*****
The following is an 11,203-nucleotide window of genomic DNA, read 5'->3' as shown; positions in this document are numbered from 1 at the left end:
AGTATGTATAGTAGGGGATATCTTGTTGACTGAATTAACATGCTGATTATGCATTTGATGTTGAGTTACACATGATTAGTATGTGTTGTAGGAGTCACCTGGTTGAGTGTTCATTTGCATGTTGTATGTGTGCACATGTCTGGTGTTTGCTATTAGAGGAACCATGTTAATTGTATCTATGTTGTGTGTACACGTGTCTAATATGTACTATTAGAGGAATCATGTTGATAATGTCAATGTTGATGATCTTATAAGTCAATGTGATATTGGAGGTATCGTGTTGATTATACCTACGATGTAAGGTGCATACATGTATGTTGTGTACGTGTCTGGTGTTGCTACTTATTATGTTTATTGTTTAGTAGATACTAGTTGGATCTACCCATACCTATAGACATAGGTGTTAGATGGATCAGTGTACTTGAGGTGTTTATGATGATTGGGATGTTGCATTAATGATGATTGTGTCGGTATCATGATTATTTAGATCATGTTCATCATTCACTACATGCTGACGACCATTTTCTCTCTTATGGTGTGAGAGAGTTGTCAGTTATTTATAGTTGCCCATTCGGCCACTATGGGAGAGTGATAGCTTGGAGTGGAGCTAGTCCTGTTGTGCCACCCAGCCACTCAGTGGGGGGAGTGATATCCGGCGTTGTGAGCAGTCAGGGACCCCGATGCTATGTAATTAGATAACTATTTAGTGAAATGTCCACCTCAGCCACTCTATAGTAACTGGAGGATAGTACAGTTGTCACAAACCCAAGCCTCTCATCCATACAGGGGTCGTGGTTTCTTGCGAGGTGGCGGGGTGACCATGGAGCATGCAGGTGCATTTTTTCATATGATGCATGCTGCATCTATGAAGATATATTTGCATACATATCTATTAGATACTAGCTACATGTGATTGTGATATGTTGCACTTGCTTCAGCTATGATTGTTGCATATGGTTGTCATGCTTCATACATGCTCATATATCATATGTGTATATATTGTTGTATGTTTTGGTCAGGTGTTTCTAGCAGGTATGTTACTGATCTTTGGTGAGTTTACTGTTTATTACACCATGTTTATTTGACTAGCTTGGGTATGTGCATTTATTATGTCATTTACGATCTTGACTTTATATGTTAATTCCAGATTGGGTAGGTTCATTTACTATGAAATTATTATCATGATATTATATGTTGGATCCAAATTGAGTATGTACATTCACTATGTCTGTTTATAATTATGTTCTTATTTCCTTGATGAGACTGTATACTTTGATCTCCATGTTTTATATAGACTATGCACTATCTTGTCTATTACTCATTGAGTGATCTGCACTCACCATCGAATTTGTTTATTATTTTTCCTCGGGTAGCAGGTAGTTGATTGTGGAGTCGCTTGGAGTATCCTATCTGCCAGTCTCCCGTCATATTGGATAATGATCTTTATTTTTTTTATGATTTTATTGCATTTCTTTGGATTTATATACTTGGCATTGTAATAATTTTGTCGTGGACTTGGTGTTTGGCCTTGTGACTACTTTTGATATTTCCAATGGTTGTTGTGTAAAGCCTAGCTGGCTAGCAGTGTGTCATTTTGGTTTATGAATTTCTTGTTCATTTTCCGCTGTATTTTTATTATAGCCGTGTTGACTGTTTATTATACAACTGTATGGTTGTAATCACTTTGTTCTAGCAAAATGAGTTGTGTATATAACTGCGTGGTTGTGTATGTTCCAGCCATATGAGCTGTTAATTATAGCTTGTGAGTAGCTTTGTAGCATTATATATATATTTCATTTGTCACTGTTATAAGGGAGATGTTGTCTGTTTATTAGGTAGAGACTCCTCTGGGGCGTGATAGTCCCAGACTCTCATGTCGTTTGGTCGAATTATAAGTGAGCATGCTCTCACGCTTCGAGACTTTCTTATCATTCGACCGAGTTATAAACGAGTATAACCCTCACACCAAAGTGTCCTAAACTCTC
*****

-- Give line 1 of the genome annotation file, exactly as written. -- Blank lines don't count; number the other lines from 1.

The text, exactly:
The following is an 11,203-nucleotide window of genomic DNA, read 5'->3' as shown; positions in this document are numbered from 1 at the left end: